Over the past two decades, Asia and the Pacific have not only experienced rapid growth, but in parallel saw a rapid increase in overweight people and obesity. The latest available data indicated that over 40.9% of adults in the region are overweight compared to 34.6% in 1993.

Developing Asia has continued to perform well, even as recovery in the major industrial economies remains weak. The region is forecast to expand by 5.7% in 2017 and 2018, nearly the 5.8% growth achieved in 2016. Decades of rapid growth transformed developing Asia from a low-income region to middle income.

India is clearly far along in the nutrition transition. This paper shows that there have been rapid increases in the proportion of adult women in India who are overweight and obese: these increases are seen not just in urban but in rural areas as well, and there are regional specificities.

Urban road infrastructure is crucial in determining air pollution. Yet, little is known about the roles played by road width vs. road length. This paper attempts to fill this gap by estimating the effects of road infrastructure on 10-micron particulate matter (PM10) using city-level data from the People’s Republic of China (PRC).

Ecological complexity and diverse ecosystems give Central and West Asia rich natural resources and hydrocarbon reserves. Countries in this region are exposed to climate change risks, and there is growing recognition that their carbon-intensive economies necessitate greenhouse gas mitigation.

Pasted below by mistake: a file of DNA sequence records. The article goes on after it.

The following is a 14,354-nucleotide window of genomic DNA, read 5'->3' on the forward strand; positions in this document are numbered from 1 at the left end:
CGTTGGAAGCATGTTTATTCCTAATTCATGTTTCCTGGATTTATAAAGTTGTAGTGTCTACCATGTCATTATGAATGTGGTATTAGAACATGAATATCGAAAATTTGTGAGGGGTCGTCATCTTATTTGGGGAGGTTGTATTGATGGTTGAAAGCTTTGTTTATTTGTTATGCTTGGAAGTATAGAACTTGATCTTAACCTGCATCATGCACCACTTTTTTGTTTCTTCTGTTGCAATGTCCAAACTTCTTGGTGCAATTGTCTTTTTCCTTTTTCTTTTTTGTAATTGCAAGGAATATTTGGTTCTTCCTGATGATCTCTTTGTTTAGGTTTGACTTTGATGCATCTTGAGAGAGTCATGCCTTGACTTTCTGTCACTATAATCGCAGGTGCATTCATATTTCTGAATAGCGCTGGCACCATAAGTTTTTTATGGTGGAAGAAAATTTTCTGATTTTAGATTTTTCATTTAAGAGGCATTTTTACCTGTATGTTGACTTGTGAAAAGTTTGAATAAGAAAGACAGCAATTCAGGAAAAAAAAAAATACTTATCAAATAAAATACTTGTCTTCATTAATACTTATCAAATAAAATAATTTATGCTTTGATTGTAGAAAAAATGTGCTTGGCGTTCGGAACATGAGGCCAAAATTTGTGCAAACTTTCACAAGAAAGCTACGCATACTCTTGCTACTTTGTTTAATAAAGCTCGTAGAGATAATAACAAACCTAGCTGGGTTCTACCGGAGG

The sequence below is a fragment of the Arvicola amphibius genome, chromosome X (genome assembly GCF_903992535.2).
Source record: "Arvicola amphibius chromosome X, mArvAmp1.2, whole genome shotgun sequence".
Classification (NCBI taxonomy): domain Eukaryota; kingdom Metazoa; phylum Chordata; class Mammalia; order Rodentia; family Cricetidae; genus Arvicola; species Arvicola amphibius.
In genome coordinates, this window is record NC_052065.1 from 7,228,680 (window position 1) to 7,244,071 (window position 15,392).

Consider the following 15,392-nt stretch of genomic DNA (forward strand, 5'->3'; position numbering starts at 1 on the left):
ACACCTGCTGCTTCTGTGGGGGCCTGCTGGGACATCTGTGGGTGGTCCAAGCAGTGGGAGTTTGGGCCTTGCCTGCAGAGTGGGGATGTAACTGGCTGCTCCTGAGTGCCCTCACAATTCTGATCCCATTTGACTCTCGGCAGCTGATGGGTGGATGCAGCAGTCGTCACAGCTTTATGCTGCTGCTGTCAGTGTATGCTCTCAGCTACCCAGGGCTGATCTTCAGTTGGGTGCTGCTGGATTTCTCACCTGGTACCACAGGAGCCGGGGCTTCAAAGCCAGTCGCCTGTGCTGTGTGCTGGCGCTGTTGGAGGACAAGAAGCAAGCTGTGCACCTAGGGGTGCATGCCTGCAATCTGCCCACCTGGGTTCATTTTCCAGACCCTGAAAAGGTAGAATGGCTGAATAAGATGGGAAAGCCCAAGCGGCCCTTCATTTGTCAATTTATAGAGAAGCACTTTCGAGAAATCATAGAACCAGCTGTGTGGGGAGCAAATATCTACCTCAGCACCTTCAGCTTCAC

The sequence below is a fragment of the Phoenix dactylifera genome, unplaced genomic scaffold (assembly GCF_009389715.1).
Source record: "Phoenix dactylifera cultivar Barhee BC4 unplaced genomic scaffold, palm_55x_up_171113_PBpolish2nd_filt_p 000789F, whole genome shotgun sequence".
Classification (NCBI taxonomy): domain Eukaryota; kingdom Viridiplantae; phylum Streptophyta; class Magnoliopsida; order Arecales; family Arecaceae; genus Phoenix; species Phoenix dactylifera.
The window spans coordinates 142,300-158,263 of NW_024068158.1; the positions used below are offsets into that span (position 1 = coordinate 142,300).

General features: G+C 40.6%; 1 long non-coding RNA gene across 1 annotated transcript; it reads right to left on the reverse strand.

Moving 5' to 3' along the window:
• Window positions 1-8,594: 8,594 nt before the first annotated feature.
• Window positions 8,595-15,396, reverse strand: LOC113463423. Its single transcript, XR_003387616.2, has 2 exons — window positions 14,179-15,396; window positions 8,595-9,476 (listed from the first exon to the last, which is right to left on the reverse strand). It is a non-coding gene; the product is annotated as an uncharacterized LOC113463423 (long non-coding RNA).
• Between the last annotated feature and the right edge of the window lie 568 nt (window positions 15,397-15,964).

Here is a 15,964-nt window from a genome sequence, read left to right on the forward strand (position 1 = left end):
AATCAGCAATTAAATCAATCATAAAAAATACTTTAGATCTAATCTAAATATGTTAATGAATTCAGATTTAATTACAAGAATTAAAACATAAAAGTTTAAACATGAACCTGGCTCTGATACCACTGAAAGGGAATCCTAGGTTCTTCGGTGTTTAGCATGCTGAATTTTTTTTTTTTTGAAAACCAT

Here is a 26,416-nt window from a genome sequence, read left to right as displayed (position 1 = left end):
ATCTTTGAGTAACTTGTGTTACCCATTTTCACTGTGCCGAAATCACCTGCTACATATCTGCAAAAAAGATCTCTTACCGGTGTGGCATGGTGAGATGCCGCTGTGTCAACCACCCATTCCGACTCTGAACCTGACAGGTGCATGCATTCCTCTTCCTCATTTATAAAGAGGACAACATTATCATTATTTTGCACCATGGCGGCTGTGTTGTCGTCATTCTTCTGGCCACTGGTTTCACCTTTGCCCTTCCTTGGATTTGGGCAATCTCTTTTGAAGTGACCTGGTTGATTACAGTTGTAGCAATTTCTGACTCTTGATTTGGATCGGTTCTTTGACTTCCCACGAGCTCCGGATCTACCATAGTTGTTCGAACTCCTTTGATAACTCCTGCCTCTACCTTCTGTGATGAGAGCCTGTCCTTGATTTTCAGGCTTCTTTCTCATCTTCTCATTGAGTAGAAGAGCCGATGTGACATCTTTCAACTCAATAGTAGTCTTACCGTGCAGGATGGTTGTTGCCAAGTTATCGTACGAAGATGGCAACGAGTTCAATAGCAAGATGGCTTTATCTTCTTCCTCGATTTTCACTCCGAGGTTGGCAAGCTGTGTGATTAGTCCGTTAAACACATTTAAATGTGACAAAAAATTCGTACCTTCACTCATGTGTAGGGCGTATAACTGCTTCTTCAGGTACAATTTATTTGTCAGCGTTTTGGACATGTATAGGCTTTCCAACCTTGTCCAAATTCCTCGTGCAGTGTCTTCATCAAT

In Asia and the Pacific extreme income poverty remains widespread. This analysis of trends and highlighted good practices provides useful input into regional and global dialogues.

Examining the SDGs goal by goal shows that governments will confront many common and fundamental challenges as they work to advance sustainable development. This report examines each of the 17 Sustainable Development Goals (SDGs) and describes the outlook for achieving each one in the Asia-Pacific region.

Developing Asia will need to invest $1.7 trillion per year in infrastructure until 2030 to maintain its growth momentum, tackle poverty, and respond to climate change. This report examines developing Asia’s infrastructure—defined as transport, power, telecommunications, water supply and sanitation.

Sustainable land management practices can be enhanced by reconciling environmental and development objectives while incorporating climate resilience. A growing international consensus indicates a need to look at the bigger picture and not just treat sectors selectively and independently.

With increased emphasis on reducing emissions from the power sector, grid-level energy storage can enable larger penetration of renewable energy into the grid. Grid-level energy storage is likely to dominate the conversation in the power industry in the coming years, just like renewable energy dominated the conversation in the past 2 decades.